From The Side of the Road… B-o-o-o-r-i-n-g

We have an annual(ish) tradition here, which is to compile some of bluegrass music’s most uninteresting stories of the past year, after which I try to narrow them down to five that really stand out as yawn-inducers.

Why do we do this, you might justifiably ask? Well, just speaking personally, I take comfort in these dreary news items. We get enough drama between legitimate news stories about downed spy balloons, mass-shootings, and foreign wars, not to mention Facebook and YouTube conspiracy theories that have us all convinced we’re either going to die in six weeks, or be snatched away by government agents in the night and made to work as slaves in secret nickel mines (because we all know what they’re using that nickel for). For me it’s a welcome breath of fresh, if slightly stagnant air to read about a band I’ve never heard of breaking up, or the unorthodox string-changing methods of a woman in Indiana.

It’s a welcome respite from the noise of our news-obsessed culture to comb through various stories from the world of bluegrass, some of which appeared right here in Bluegrass Today, others from the monthly newsletters of various regional bluegrass organizations like the Bluegrass Organization of Utah, Northern Colorado and Environs (BOUNCE).

Here, then, are my picks for the Top Five Boring Stories of 2022. You might want to grab a cup of strong coffee before reading on. I’ve categorized each one for your indexing pleasure:

The recurring event:

Bluegrass Fan Unhappy With Super Bowl Halftime Show

Clyde Harbinger of Swink, Oklahoma expressed his outrage at the “garbage they call entertainment,” describing this year’s Super Bowl Halftime show. “Leanna, or whatever her name is, looked like she was wearing a sleeping bag or something,” Harbinger said, adding that “they should dispense with all that hype and floating stages and just hire a good bluegrass band to get up there and pick and sing for 20 minutes. People would love it. My band’s available and we’d probably save them a ton of money in the process. Maybe lower those ticket prices.” Mr. Harbinger also wasn’t that keen on the performance of the national anthem. He has posted about this on Facebook.

The personnel change involving the musician we’ve never heard of leaving the band we’ve never heard of: 

Dustin Caliber Departs Wystful Wynd:

Dustin Caliber, a three-year veteran of the Wisconsin bluegrass quintet Wystul Wynd has announced his intention to leave the group. The band has held down a weekly show at a Waukesha bar and restaurant, Thirsty Charlie’s, since 2017 and has just released their third CD, Bluegrass Our Way. “I just wanted to spend more time at home with my family,” said Caliber, whose departure surprised his fellow band members and a lot of their fans. He lives alone with his two dogs he named Reno and Smiley.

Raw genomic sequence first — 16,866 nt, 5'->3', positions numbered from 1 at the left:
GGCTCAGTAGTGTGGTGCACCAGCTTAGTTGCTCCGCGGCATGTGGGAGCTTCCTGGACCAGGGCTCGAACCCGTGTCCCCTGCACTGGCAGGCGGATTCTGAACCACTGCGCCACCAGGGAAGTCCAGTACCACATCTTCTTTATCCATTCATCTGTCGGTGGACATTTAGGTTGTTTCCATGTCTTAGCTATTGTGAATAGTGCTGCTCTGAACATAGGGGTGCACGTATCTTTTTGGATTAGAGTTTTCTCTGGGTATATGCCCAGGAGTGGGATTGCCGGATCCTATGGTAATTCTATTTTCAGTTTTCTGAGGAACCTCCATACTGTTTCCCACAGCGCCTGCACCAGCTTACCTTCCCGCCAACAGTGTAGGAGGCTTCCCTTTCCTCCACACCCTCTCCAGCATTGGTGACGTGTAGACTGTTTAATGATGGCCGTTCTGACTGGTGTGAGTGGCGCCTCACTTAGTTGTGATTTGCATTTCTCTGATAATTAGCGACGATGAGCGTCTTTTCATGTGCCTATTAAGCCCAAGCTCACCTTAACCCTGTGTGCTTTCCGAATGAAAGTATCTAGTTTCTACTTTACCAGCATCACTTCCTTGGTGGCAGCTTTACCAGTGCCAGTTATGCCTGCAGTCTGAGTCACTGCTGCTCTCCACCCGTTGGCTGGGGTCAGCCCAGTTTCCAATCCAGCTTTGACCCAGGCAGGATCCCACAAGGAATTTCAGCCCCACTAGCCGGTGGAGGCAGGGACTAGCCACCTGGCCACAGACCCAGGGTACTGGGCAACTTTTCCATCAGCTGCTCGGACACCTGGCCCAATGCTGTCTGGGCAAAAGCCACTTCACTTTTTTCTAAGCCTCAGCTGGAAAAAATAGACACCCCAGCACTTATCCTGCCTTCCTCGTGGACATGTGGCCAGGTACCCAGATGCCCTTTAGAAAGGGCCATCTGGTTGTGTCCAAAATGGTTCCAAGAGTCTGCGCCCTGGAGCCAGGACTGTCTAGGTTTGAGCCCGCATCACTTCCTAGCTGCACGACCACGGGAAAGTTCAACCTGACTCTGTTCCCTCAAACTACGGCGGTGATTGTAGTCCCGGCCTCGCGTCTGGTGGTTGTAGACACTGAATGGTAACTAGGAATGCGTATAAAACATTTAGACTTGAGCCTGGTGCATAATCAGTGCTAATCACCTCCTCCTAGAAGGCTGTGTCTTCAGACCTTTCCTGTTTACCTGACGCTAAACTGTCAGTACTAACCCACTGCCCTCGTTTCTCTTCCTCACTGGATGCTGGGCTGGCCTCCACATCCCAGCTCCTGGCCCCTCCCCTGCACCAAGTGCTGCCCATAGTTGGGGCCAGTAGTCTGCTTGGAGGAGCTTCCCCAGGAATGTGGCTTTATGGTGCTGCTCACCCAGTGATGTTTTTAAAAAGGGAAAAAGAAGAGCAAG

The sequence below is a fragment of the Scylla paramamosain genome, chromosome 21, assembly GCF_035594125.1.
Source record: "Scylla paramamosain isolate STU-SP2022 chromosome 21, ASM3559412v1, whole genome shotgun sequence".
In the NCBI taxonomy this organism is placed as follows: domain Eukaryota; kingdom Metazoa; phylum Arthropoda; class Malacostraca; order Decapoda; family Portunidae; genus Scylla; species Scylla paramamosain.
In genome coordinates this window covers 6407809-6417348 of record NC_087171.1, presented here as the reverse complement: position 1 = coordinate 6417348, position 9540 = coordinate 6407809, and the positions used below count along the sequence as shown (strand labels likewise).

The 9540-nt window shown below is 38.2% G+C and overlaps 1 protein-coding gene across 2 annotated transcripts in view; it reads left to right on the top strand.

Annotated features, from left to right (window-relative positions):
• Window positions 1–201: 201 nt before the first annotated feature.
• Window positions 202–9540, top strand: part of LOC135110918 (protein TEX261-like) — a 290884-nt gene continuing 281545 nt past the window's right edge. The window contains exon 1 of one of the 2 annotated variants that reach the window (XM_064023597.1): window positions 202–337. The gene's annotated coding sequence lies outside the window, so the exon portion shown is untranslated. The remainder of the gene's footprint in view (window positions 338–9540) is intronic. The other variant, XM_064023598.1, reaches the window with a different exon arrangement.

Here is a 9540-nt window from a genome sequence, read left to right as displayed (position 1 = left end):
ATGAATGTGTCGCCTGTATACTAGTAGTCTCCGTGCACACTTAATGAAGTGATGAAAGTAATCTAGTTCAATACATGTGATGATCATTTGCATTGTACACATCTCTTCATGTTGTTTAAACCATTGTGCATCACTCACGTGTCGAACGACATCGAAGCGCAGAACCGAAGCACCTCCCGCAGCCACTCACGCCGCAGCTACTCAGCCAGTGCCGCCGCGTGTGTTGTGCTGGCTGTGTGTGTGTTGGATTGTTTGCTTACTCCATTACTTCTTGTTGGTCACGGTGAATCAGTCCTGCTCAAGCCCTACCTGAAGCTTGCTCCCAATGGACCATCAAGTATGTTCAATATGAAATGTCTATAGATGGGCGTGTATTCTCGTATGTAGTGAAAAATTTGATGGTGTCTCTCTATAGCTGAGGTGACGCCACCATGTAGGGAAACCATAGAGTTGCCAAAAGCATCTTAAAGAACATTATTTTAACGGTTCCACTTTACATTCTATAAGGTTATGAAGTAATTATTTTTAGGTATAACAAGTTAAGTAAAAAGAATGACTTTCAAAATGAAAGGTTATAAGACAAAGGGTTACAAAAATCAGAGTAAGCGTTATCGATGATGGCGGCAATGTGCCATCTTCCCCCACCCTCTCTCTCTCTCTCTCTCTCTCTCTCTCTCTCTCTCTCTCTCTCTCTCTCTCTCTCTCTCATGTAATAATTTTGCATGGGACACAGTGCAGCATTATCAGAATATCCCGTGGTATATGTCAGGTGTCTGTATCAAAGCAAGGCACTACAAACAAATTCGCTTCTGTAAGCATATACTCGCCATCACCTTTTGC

Stories About Fundraising:

Benefit Concert Planned For Benefit Concert

The annual indoor festival, A Roof Over Their Heads, has been an important fundraising event which provides needed assistance for those with no affordable lodging during the week of the IBMA World of Bluegrass in Raleigh. The past year’s multi-artist concert was less successful than hoped for, however, due to rain, which can be devastating to an indoor festival. For that reason, a benefit concert has been scheduled to help get the fundraiser back in the black. “Several top bands are performing for much less than their usual fee,” said festival producer Arnie Eckhart, “which they do for our regular festival, too. We appreciate that so much, as do the homeless musicians and fans every year in Raleigh.” The benefit show will be held next week. So far, the forecast calls for partly cloudy skies with some scattered showers.

Non-events, part 78:

Bluegrass Band Sells Out House Concert

The progressive bluegrass ensemble Fraught Okra recently had a packed house at the Washington State concert series called Connie and Bob’s House. “It was standing room only for sure,” beamed bandleader Jacob Holz, as the concert’s 12 chairs and three couches were quickly filled by the band’s dedicated following. According to their Instagram post, the band “rocked a full house!” Both Connie and Bob expressed a desire to have the group back.

The incredibly obvious trend:

CD Sales Continue to be Down, Industry Experts Say (note, this has made our list in another form before, making it that much more boring):

Fewer people are purchasing CDs these days, according to Laura Kramer, owner of the Grassfed label group. “It may be because people don’t have CD players anymore, or because of the ready availability of music that’s virtually free,” theorizes Kramer, “but we see this as a longterm trend.” “We still put them out there,” said one prominent bluegrass artist, “but it just doesn’t seem like we’re selling many of them. Things are changing.” He adds, “We still like to talk them up during our shows, though, because what else are we going to say between songs?”